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Friday, 14 December, 2001, 10:35 GMT
Test run for future phones
By BBC News Online technology correspondent Mark Ward
It is rare that people look to the Isle of Man for a glimpse of the future.
But this self-governing dependent territory of the British Crown - you might be surprised to learn - has actually become a playground for new technologies.
Existing phones that can make calls and send text (SMS) messages are second generation or 2G, those with colour screens that can send multimedia messages, use Wap and higher speed data services are 2.5G.
But third-generation phones are supposed to be something else again. The very high data rates that these futuristic networks can handle should let phone firms offer an enormous range of new services.
Testing the future
The problem for phone companies, which have committed billions to 3G, is that they do not really know what people will want to do with these futuristic services. And they are still not sure how they should charge people for these services; or if the technology will really work properly.
Manx Telecom is a wholly owned subsidiary of BT and is the test ground for the 3G services that will be unveiled on the UK mainland towards the end of 2002.
On 5 December, the Isle of Man's 3G network was officially switched on and this week BT, or MM02 as its demerged mobile arm is known, showed just what the network could do.
MM02 organised a data race between different technologies to show how fast 3G could download data. The theoretical maximum for a 3G network is 384 kilobits per second (kbps), far faster than the 56 kbps possible with a PC modem.
The 3G network finished second and beat everything but high-speed net access that runs at 512 kbps.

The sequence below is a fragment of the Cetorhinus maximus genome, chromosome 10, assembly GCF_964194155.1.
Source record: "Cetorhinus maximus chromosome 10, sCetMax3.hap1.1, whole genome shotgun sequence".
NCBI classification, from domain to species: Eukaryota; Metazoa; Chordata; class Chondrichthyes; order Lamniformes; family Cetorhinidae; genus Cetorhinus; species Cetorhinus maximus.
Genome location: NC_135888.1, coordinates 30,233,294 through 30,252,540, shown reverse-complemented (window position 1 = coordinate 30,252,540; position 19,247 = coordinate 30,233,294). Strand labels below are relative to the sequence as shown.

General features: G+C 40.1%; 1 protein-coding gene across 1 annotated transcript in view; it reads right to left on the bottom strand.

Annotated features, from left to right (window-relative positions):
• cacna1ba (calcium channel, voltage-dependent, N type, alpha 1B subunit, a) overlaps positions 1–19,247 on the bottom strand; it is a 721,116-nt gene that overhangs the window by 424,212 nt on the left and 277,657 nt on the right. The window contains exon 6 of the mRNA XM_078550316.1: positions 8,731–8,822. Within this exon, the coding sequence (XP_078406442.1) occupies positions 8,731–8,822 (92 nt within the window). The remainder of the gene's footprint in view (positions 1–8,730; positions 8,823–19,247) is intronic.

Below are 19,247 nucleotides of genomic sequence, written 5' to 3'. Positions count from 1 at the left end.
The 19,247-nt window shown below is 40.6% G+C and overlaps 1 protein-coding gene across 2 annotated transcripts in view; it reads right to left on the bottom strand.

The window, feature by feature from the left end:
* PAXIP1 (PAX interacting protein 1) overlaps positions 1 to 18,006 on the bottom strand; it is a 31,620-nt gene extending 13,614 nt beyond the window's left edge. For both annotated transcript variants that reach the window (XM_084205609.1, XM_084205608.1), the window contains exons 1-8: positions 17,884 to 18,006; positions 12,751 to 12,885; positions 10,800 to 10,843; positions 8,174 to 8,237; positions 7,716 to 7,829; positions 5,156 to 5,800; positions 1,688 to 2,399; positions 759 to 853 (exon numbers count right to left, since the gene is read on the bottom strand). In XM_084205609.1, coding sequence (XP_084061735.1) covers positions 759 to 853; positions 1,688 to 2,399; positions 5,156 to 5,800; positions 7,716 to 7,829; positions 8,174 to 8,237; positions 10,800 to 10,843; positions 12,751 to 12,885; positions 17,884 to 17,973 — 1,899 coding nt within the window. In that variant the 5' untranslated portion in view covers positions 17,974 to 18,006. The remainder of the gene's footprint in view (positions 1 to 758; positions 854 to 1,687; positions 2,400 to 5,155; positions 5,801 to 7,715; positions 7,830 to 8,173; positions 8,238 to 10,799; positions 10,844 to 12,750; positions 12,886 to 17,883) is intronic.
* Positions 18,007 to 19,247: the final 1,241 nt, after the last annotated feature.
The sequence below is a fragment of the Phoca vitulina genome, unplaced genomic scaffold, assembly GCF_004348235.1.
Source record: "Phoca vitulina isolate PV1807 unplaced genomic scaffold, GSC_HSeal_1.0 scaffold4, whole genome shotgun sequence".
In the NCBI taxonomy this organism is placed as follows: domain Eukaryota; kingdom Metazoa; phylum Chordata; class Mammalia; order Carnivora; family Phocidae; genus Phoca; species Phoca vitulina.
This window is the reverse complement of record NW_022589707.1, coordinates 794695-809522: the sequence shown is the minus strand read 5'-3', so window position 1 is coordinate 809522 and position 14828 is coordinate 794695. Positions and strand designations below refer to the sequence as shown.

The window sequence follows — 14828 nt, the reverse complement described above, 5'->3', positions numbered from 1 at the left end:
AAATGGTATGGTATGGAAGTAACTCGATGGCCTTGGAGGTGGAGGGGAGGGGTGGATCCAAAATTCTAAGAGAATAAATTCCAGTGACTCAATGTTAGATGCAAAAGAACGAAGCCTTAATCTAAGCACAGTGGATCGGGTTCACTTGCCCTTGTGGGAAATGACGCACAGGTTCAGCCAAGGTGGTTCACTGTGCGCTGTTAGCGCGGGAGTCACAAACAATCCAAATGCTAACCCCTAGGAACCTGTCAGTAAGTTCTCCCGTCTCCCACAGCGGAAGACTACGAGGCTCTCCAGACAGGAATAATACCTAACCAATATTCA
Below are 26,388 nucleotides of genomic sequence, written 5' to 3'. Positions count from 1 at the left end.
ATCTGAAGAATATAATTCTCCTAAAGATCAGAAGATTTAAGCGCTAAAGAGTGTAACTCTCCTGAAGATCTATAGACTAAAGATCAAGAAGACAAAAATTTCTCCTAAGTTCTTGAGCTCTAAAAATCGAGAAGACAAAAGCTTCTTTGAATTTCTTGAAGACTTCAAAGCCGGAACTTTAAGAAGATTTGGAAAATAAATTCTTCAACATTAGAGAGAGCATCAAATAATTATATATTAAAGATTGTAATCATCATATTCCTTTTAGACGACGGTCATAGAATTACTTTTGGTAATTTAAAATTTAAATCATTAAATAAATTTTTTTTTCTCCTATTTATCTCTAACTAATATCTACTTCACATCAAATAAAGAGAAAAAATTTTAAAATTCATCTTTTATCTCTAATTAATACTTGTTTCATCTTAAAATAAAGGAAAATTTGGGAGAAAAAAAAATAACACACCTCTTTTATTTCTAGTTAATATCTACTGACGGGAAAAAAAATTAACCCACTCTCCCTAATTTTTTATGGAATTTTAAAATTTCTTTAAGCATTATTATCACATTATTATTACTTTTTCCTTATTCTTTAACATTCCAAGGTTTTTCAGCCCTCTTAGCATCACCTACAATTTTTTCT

Also demonstrated was a van fitted with a laptop that used the 3G network to get hold of information about places of interest it was passing. It quickly pulled up video clips, audio files and detailed web pages that would take hours to download over existing mobile phone networks.
Some early 3G handsets were also available to play with.
Mark Briers, who is in charge of the 3G project for Manx Telecom, said the handsets were part of a limited production run and were likely to be very different to those launched with the mainland services.
A worldwide shortage of handsets that can connect to both 2G and 3G networks is holding back the move to the new networks.
When 3G is first launched it is only likely to be available in big cities. But anyone signing up will inevitably want to be able to make calls when they are out of range of 3G; hence the need for dual-mode phones.
For its 3G trial, MM02 is using a few hundred of the NEC IMT 2000 phones. Most will be given to Isle of Man government workers or businesses which MM02 thinks will be good testers of the service.
Over 60 banks have offices on the Isle of Man and many of their staff travel widely and could be well served by a phone that can get at fast data services while its owner is on the move.
Up to 10 of the phones will be given out to a few lucky consumers - the island has a population of 75,000 - chosen by lottery.
Even better, anyone who takes part in the trial will not have to pay to use the service until April next year. Mr Briers said Manx Telecom and MM02 were more interested in what people did with the service and what proved useful, rather than what they were willing to pay for.
"The plan is between now and the end of March to let customers use it as they want to," he said, "Then we'll sit down with them and they can tell us the value of having the service."
One of the headaches for the telecoms companies is knowing how to charge for 3G.
Voice phone calls are easy to charge for because they have a definite start and end point. By contrast, data use, which involves shipping around small packets of information, is much more nebulous.
Mr Briers said final billing models could be based around the duration of data calls, the volume of data someone downloaded, and how valuable they regarded the content they were looking at. There could even be packages tailored to lifestyles.
There are encouraging signs that 3G will be popular.
"MM02 now has almost one million Wap users," said Chris Hall, chief executive of Manx Telecom. "The churn with Wap customers is a lot lower than others and the average revenue per user also goes up."
But what remains unknown is which of the novel services will be popular, and how much consumers will be prepared to pay for them. If the phone companies get it wrong, then they will be the ones paying for a long time to come.
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